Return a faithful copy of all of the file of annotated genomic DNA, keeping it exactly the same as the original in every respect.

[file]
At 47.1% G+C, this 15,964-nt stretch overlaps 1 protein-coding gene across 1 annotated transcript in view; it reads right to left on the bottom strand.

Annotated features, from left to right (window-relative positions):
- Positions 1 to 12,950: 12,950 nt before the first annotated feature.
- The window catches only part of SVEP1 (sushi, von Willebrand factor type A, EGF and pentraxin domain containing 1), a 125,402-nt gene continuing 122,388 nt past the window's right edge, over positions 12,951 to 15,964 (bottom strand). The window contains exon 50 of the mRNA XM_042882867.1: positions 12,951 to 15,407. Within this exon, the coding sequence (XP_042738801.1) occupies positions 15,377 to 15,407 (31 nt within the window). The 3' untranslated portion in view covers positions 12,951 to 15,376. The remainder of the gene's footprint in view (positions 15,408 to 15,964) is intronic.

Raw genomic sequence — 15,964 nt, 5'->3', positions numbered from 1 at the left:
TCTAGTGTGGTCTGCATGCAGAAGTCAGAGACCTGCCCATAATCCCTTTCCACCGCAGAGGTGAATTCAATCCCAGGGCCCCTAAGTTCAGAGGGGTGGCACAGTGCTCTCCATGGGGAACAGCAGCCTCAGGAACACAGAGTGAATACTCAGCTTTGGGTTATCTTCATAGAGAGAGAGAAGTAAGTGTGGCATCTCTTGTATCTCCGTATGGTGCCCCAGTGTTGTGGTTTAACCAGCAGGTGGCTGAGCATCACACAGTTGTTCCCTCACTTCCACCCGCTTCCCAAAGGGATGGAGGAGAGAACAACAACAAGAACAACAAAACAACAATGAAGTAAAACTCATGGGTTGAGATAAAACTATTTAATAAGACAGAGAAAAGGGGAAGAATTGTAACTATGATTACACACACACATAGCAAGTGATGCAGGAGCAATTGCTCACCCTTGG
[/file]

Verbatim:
At 47.1% G+C, this 15,964-nt stretch overlaps 1 protein-coding gene across 1 annotated transcript in view; it reads right to left on the bottom strand.

Annotated features, from left to right (window-relative positions):
- Positions 1 to 12,950: 12,950 nt before the first annotated feature.
- The window catches only part of SVEP1 (sushi, von Willebrand factor type A, EGF and pentraxin domain containing 1), a 125,402-nt gene continuing 122,388 nt past the window's right edge, over positions 12,951 to 15,964 (bottom strand). The window contains exon 50 of the mRNA XM_042882867.1: positions 12,951 to 15,407. Within this exon, the coding sequence (XP_042738801.1) occupies positions 15,377 to 15,407 (31 nt within the window). The 3' untranslated portion in view covers positions 12,951 to 15,376. The remainder of the gene's footprint in view (positions 15,408 to 15,964) is intronic.

Raw genomic sequence — 15,964 nt, 5'->3', positions numbered from 1 at the left:
TCTAGTGTGGTCTGCATGCAGAAGTCAGAGACCTGCCCATAATCCCTTTCCACCGCAGAGGTGAATTCAATCCCAGGGCCCCTAAGTTCAGAGGGGTGGCACAGTGCTCTCCATGGGGAACAGCAGCCTCAGGAACACAGAGTGAATACTCAGCTTTGGGTTATCTTCATAGAGAGAGAGAAGTAAGTGTGGCATCTCTTGTATCTCCGTATGGTGCCCCAGTGTTGTGGTTTAACCAGCAGGTGGCTGAGCATCACACAGTTGTTCCCTCACTTCCACCCGCTTCCCAAAGGGATGGAGGAGAGAACAACAACAAGAACAACAAAACAACAATGAAGTAAAACTCATGGGTTGAGATAAAACTATTTAATAAGACAGAGAAAAGGGGAAGAATTGTAACTATGATTACACACACACATAGCAAGTGATGCAGGAGCAATTGCTCACCCTTGG